Grants and Contracts Details
A. Specific Aims Yersinia pestis is a highly virulent extracellular pathogen that poses a devastating threat as a bioterrorism agent. Untreated, pneumonic plague is 100% fatal in as few as two days. No vaccine is available for plague. Vaccines under development contain the antigens LcrV and Fl. They provide modest protection against pneumonic plague but only if the infecting strain expresses the FI capsular protein. To find alternative vaccine candidates, we will use proteomics for identification of Y. pestis surface proteins that are expressed during pneumonic plague. These proteins offer potential targets for opsonization and blocking reagents and will be prioritized by their relative abundance, genetic upregulation during a pneumonic infection, recognition by human plague convalescent serum, and indications of potential virulence function. By using a multitiered approach (Aims I & 2), we hope identify potential vaccine candidates that will protect against both encapsulated and non-encapsulated Y. pestis. These antigens may also prove useful for the production of immunoglobulin that may be used for passive immunization of exposed persons. Our findings will enhance our arsenal of protection against bioterroristic use of Y.pestis and will improve our understanding of the pathogenesis of pneumonic plague. Our aims are: 1. Use a bioinformatics-informed approach to identify immunogenic surface proteins with potential roles in the pathogenesis of pneumonic plague. 2. Use a novel "anchored" RT-PCR technique to determine if expression of the genes identified in Aim 1 are upregulated during pneumonic plague.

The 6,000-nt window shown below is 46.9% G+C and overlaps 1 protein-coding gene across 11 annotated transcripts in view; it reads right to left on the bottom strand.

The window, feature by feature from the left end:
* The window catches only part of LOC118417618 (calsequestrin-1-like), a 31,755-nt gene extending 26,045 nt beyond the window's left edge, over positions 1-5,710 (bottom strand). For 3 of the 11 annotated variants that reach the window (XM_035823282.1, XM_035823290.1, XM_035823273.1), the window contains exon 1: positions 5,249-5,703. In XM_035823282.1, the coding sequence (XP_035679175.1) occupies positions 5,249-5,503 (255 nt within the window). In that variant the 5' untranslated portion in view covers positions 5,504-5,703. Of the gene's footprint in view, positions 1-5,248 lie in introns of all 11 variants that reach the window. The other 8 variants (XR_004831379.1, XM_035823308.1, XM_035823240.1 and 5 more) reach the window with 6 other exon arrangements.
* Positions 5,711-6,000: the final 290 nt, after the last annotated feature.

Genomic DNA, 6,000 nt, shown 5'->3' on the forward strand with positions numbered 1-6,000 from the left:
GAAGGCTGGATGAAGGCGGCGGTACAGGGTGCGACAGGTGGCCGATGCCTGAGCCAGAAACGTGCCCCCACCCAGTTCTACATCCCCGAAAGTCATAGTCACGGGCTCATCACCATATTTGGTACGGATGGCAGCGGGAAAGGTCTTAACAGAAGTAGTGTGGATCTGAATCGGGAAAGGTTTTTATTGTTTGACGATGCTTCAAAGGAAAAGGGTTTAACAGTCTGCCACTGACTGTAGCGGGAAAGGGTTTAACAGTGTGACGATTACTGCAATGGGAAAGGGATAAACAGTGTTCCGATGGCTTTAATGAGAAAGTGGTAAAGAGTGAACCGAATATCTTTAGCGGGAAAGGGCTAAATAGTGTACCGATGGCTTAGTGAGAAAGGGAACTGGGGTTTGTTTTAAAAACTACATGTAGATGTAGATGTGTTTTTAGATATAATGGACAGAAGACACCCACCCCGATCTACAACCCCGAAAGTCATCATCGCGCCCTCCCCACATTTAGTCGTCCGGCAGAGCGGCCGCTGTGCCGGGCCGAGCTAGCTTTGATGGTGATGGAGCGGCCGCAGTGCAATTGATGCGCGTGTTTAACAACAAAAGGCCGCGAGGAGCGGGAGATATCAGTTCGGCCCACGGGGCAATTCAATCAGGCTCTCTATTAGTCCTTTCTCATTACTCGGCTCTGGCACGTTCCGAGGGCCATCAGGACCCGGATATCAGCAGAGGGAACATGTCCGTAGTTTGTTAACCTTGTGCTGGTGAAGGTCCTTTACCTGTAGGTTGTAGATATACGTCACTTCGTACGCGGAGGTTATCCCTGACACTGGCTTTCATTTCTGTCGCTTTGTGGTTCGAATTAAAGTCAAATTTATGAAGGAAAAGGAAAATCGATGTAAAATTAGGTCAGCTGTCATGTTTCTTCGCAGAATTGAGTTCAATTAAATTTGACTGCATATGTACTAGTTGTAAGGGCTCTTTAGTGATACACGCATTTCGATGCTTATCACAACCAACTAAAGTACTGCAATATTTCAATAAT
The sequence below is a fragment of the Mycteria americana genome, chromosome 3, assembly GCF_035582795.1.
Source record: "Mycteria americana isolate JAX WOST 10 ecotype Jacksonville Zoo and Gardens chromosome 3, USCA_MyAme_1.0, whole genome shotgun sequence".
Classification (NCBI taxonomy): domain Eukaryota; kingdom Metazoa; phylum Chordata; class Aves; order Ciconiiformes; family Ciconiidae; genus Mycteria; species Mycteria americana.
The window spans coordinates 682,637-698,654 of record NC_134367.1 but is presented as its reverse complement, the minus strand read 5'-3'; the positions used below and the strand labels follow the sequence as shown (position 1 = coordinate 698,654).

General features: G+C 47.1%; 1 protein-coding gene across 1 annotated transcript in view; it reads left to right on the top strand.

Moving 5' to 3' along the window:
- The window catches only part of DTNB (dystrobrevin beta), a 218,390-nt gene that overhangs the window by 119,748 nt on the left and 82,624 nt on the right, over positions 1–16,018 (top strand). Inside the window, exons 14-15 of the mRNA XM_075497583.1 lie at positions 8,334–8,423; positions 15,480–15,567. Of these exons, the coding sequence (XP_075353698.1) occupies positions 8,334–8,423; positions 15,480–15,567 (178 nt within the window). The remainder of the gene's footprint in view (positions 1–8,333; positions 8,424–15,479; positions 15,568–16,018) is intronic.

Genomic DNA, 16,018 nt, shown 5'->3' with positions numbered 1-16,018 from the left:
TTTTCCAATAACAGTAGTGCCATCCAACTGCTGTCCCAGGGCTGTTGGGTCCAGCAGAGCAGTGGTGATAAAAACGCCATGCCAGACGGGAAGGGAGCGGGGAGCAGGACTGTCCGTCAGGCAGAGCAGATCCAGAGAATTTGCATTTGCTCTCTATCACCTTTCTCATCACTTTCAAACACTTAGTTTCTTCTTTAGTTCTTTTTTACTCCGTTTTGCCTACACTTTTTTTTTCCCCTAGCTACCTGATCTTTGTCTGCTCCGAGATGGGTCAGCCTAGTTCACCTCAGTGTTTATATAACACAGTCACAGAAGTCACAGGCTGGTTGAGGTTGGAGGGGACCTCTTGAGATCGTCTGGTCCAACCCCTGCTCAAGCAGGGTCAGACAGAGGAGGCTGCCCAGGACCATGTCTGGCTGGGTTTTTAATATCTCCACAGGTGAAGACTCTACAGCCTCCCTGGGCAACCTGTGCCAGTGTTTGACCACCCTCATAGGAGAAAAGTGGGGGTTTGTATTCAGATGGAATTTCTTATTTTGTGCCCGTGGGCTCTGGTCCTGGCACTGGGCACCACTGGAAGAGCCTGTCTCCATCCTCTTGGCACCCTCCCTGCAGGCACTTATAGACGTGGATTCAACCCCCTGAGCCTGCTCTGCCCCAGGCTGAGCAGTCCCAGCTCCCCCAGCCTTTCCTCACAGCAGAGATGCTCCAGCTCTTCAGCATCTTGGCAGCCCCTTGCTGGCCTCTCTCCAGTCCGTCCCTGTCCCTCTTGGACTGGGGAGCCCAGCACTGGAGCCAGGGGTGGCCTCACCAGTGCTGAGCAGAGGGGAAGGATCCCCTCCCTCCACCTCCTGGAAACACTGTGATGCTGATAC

|Effective start/end date||3/1/05 → 2/28/06|
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